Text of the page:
The 'sprinting between oases' strategy

post by JustinShovelain · 2020-01-16T16:10:13.113Z · score: 9 (13 votes) · EA · GW · 6 comments

There is a strategy I’ve heard expressed over the years but haven’t seen clearly articulated. Phrases used to articulate it go roughly like “outrunning one’s problems” and “walking is repeated catching ourselves as we fall”.

It is the strategy of entering unstable states, that would lead to disaster if not exited shortly, as a way to get an advantage (like efficient locomotion in humans) or on the way to other better states (like travelling across a desert to get to an oasis). If it can be done properly it enables additional opportunities and greatly extends the flexibility of your plans and lets you succeed in otherwise harsh conditions but if done in error may make you worse off; you must travel between them like walking over hot coals, if you stay too long without moving you get burnt (relatedly but with a different sense of instability [EA · GW]).

Let’s move a bit towards a formal definition. Let the states of the world fall into these categories:

A loss unstable state is one where if you’re in that state too long the probability per time of entering a lose state goes up for reasons such as (but not limited to) accumulated damage (say CO2 levels) or resource loss (say the amount of phosphorous available that is used in fertilizer). A loss stable state is one where your probability of entering a lose state isn’t increasing with the time that you’re in it (for instance independently off how long you’re standing 20 meters from a cliff your probability of falling off it doesn’t increase). For example:

Why would one choose to enter a loss unstable state then? Well, firstly, you may have no choice and must just do the best you can in the situation. If you do have a choice though, there are several reasons why you may still choose to enter a loss unstable state:

In general, this idea of loss unstable states contrasting with loss stable states is a new lens for highlighting important features of the world. The ‘sprinting between oases’ strategies enabled by crossing through loss unstable states may very well be better than those going solely through stable states, if used without error.

6 comments

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comment by Aaron Gertler (aarongertler) · 2020-01-16T20:59:11.812Z · score: 4 (6 votes) · EA(p) · GW(p)

I'm not clear on what relevance this holds for EA or any of its cause areas, which is why I've tagged this as "Personal Blog [EA · GW]".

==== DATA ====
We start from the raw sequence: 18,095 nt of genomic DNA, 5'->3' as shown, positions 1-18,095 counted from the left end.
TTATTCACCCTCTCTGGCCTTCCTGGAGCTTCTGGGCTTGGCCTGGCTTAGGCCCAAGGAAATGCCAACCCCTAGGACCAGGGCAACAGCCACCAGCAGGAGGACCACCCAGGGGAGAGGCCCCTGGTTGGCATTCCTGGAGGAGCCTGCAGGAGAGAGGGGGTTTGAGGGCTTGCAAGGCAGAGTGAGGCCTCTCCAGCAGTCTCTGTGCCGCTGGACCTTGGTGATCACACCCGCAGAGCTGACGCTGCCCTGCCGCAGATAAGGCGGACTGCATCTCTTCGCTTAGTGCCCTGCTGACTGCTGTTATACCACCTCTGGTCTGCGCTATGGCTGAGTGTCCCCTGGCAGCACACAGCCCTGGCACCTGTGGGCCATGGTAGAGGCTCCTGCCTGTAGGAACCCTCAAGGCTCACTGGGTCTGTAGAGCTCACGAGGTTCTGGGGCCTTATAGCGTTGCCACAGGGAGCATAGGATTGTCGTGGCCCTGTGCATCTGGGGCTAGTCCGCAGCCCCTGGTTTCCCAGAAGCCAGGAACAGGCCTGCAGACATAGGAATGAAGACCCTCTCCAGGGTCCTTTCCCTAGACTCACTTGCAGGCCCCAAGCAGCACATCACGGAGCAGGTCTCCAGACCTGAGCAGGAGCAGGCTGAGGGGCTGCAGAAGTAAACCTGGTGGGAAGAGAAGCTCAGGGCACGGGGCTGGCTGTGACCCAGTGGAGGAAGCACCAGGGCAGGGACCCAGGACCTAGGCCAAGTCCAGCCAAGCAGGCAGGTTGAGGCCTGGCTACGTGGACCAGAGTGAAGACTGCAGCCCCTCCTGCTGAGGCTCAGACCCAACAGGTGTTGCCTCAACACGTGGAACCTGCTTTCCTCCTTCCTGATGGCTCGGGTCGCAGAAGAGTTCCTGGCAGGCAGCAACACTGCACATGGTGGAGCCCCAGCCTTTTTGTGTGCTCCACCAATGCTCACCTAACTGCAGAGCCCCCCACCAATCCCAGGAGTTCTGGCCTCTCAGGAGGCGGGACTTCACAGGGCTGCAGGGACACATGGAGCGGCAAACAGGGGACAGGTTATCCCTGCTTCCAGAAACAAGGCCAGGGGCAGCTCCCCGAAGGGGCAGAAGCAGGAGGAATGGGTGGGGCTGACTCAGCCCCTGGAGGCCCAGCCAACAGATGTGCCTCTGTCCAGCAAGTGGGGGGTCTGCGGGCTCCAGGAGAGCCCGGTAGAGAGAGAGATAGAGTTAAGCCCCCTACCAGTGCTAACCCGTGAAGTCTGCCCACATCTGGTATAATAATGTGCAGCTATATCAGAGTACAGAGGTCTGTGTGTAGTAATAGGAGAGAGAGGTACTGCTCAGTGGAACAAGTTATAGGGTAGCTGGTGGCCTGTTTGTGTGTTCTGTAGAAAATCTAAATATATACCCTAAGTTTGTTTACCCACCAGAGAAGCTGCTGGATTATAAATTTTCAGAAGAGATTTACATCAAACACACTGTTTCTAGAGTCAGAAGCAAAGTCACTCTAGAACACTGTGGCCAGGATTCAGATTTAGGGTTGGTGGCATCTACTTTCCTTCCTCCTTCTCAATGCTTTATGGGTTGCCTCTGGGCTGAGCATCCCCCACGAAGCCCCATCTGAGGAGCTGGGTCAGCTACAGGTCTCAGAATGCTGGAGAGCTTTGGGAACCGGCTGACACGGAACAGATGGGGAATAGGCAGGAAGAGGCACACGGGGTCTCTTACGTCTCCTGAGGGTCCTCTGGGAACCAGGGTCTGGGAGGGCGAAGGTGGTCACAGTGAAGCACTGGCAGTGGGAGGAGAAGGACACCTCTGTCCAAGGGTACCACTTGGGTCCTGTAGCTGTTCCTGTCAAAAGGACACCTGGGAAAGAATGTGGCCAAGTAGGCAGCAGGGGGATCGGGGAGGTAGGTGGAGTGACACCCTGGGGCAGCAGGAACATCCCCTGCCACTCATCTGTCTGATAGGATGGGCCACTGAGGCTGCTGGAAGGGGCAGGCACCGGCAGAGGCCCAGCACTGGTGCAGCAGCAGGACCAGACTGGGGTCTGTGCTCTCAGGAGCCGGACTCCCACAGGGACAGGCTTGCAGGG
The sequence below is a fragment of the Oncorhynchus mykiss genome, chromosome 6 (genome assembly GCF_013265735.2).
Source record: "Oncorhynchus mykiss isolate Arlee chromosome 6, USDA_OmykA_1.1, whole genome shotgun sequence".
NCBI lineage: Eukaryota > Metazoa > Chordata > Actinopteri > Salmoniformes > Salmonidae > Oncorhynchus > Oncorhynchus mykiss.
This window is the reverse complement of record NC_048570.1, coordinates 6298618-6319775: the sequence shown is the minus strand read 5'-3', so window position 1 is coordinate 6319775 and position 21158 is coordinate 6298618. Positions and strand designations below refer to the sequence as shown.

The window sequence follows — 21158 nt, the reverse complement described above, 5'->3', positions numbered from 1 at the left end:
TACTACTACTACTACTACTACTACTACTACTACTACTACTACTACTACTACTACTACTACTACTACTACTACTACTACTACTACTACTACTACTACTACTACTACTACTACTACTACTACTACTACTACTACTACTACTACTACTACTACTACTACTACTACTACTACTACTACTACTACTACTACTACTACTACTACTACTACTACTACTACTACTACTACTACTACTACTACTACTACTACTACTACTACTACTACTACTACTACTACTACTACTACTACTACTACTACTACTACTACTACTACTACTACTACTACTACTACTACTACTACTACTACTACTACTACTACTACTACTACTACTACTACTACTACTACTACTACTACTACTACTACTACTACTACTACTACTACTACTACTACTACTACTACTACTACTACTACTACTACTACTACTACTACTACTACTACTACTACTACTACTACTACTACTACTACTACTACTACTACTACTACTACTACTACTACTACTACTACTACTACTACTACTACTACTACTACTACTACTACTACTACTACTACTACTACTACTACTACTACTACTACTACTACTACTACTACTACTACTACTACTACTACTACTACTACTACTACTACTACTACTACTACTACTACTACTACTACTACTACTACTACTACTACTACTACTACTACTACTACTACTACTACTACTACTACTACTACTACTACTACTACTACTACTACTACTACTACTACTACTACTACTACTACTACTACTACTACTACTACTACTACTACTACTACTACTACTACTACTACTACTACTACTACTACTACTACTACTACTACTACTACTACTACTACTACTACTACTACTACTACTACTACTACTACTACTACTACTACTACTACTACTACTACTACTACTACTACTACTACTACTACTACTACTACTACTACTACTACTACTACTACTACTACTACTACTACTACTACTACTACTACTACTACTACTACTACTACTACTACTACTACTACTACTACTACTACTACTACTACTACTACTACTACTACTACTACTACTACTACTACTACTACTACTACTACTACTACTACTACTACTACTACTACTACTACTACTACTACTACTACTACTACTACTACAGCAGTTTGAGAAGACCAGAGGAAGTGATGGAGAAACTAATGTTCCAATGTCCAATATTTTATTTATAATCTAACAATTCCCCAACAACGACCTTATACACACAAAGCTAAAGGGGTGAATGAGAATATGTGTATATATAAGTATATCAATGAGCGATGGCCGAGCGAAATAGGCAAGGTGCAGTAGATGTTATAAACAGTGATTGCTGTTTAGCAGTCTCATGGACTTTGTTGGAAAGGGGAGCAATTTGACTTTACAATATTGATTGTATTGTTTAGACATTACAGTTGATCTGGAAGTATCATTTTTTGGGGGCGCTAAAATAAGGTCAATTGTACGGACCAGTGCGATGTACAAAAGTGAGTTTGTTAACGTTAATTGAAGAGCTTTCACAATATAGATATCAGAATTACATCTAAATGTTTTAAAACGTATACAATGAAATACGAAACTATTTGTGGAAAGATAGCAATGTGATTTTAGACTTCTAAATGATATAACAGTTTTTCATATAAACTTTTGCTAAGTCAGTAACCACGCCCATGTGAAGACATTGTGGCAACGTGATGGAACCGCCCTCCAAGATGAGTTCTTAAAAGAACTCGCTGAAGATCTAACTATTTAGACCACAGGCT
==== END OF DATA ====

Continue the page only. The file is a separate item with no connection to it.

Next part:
The material seems like it might be a better fit for LessWrong, unless you plan to add more detail on ways that this "strategy" might be applied to open questions or difficult trade-offs within a cause area (or something community-related, of course).

comment by Khorton · 2020-01-17T23:00:21.350Z · score: 7 (5 votes) · EA(p) · GW(p)

I would have been much more interested in this post if it had included explicit links to EA. That could be including EA-relevant examples. It also could be explicitly referencing existing EA 'literature' or a positioning this strategy as a solution to a known problem in the EA.

I don't think the level of abstraction was necessarily the problem; the problem was that it didn't seem especially relevant to EA.

comment by JustinShovelain · 2020-01-16T21:31:39.571Z · score: 7 (5 votes) · EA(p) · GW(p)

It's true that this is pretty abstract (as abstract as fundamental epistemology posts), but because of that I'd expect it to be a relevant perspective for most strategies one might build, whether for AI safety, global governance, poverty reduction, or climate change. It's lacking the examples and explicit connections though that make this salient. In a future post that I've got queued on AI safety strategy I already have a link to this one, and in general abstract articles like this provide a nice base to build from toward specifics. I'll definitely think about, and possibly experiment with, putting the more abstract and conceptual posts on LessWrong.

comment by Aaron Gertler (aarongertler) · 2020-01-17T23:18:20.909Z · score: 5 (3 votes) · EA(p) · GW(p)

If you plan on future posts which will apply elements of this writing, that's a handy thing to note in the initial post! 

You could also see what I'm advocating here as "write posts that bring the base and specifics together"; I think that will make material like this easier to understand for people who run across it when it first gets posted.

If you're working on posts that rely on a collection of concepts/definitions, you could also consider using Shortform posts to lay out the "pieces" before you assemble them in a post. None of this is mandatory, of course; I just want to lay out what possibilities exist given the Forum's current features.

comment by Ozzie Gooen (oagr) · 2020-01-17T21:24:58.931Z · score: 4 (2 votes) · EA(p) · GW(p)

I think I like the idea of more abstract posts being on the EA Forum, especially if the main intended eventual use is straightforward EA causes. Arguably, a whole lot of the interesting work to be done is kind of abstract.

This specific post seems to be somewhat related to global stability, from what I can tell?

I'm not sure what the ideal split is between this and LessWrong. I imagine that as time goes one we could do a better cluster analysis.

comment by MichaelA · 2020-05-11T08:07:21.879Z · score: 2 (2 votes) · EA(p) · GW(p)

This idea seems somewhat related to:

  • The idea of state risks vs transition risks, as discussed in Superintelligence and Chapter 7 of The Precipice
  • This passage from The Precipice:
It is even possible to have situations where we might be best off with actions that pose their own immediate risk if they make up for it in how much they lower longterm risk. Potential examples include developing advanced artificial intelligence or centralising control of global security.